COVID-19: Canadians’ willingness to be inoculated right away increases again as new vaccine approved

Concern over personally falling ill from COVID-19 plunges to lowest level since July 2020

March 8, 2021 – A winter of severe COVID-19 infection spread – and severe discontent over Canada’s inability to receive much-anticipated vaccine supplies from manufacturers is grinding towards spring. A new month is not only hinting at signs of renewal seasonally, but also in the Canadian outlook.

The latest public opinion survey from the Angus Reid Institute, conducted in partnership with CBC British Columbia – shows increases in the number of people across the country – and in Canada’s westernmost province specifically – eager to roll up their sleeves and be vaccinated as soon as they are eligible.

This, despite recent confusion over the efficacy and best use of certain vaccines on the general public, and the announcements that several provinces would be further extending the period of time between the administration of first and second doses of multi-dose vaccines.

Those in Quebec are most optimistic about being vaccinated sooner than later – while those in Alberta, Saskatchewan, and Manitoba express expectations for a longer wait.

Further, the number of Canadians worried about personally falling ill from COVID-19 has plummeted nearly ten points over the last two months, from 71 per cent in early January to 62 per cent in early March.

Despite a slightly warmer outlook about their own lives in the thirteenth month of this unprecedented pandemic – views of Prime Minister Justin Trudeau’s own performance on the file remain frigid. For the first time, fewer than half of Canadians (44%) now say Trudeau has done a “good job”.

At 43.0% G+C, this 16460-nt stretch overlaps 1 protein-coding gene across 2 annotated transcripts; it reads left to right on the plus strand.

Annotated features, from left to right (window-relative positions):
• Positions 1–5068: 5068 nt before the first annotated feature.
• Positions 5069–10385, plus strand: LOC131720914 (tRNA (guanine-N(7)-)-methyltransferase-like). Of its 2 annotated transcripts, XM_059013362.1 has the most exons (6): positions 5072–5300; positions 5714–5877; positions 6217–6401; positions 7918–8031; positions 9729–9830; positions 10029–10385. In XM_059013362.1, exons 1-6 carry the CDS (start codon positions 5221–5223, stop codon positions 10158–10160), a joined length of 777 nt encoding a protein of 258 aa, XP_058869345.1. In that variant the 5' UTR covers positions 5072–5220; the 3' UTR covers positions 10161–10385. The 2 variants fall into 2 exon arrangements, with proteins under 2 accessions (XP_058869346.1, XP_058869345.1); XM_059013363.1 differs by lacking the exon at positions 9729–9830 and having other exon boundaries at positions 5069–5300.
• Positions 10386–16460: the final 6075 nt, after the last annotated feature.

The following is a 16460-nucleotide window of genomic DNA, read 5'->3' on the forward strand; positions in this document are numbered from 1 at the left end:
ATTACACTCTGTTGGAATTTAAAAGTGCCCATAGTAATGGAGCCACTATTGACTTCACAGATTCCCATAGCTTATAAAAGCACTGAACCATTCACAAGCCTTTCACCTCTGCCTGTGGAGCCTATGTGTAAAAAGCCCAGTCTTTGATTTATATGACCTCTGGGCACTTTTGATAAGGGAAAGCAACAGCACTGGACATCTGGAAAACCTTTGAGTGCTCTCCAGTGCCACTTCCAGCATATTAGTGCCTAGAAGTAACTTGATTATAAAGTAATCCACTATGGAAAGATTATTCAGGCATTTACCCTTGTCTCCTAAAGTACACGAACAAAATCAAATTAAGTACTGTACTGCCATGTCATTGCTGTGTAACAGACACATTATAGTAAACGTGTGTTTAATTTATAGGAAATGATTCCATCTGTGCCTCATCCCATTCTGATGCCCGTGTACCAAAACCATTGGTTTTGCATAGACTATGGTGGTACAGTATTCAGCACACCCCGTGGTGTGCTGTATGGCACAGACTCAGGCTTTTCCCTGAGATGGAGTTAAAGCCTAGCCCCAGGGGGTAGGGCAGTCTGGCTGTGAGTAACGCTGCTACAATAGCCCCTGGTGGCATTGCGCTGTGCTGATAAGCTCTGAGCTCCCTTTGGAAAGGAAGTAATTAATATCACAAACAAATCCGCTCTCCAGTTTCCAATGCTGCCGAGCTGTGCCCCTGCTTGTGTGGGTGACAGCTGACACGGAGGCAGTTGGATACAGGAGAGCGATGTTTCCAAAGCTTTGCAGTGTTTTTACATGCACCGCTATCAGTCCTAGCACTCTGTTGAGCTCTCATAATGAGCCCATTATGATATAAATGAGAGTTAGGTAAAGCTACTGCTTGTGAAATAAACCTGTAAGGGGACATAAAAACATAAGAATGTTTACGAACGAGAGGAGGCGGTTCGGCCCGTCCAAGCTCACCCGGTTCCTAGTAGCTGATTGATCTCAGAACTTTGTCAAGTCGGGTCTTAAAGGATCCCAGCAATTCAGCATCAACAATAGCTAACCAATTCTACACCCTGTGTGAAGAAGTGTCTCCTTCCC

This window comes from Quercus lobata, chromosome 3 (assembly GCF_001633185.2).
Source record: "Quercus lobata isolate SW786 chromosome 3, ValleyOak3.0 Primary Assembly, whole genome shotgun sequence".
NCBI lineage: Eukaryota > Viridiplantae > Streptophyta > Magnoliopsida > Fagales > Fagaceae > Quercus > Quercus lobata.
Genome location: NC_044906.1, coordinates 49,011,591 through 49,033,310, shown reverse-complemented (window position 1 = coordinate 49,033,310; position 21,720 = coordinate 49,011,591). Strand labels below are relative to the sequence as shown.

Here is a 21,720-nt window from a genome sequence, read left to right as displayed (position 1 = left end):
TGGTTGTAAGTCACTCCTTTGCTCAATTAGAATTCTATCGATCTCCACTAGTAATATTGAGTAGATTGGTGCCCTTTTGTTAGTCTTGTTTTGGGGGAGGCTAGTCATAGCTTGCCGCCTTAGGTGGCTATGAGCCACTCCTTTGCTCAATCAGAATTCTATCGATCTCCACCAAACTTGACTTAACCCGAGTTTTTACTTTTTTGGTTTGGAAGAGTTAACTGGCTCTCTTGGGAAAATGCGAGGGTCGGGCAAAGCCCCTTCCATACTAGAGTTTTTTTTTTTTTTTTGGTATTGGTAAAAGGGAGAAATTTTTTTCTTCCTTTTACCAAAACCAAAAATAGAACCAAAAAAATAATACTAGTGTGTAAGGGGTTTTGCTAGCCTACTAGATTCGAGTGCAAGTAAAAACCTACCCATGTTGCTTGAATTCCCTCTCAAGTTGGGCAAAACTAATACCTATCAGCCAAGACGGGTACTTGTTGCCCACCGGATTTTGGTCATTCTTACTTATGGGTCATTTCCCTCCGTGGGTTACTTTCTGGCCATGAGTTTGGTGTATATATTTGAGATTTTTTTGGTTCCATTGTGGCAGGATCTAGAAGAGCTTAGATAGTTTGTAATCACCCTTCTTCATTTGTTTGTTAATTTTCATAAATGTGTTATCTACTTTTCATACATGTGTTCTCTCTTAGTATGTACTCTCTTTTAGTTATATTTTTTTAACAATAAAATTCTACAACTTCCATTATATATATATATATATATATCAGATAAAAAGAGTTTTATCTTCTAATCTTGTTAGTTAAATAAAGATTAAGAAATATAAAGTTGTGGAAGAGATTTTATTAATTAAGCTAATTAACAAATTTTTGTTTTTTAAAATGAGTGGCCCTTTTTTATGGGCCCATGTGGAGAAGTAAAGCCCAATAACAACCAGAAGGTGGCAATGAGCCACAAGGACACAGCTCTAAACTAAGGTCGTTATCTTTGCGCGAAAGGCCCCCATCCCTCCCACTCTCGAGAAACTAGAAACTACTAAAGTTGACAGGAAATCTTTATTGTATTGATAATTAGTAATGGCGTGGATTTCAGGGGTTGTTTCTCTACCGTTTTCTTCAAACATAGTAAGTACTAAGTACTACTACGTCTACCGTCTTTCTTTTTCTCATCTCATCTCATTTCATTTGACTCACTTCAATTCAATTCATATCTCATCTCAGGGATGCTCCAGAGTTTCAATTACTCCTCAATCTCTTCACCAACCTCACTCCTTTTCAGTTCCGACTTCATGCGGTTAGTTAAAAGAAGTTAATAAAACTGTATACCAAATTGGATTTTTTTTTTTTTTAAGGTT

More Key Findings:

  • Quebecers are three times as likely to say the amount of time they expect to wait to be vaccinated is “acceptable” than people one province over in Ontario (29% versus 11%)
  • While nearly two-thirds of British Columbians (63%) are willing to be vaccinated as soon as they are eligible, vaccination hesitancy and rejection grows the further away from Metro Vancouver they live. In the province’s most populous region, the number saying they will not accept a vaccine stands at seven per cent – this rises to 20 per cent in Northern British Columbia
  • Eight-in-ten (82%) British Columbians are motivated by protecting family when assessing their reasons for wanting a vaccine. This rises to nine-in-ten among those who self-identify as being of South Asian descent

About ARI

The Angus Reid Institute (ARI) was founded in October 2014 by pollster and sociologist, Dr. Angus Reid. ARI is a national, not-for-profit, non-partisan public opinion research foundation established to advance education by commissioning, conducting and disseminating to the public accessible and impartial statistical data, research and policy analysis on economics, political science, philanthropy, public administration, domestic and international affairs and other socio-economic issues of importance to Canada and its world.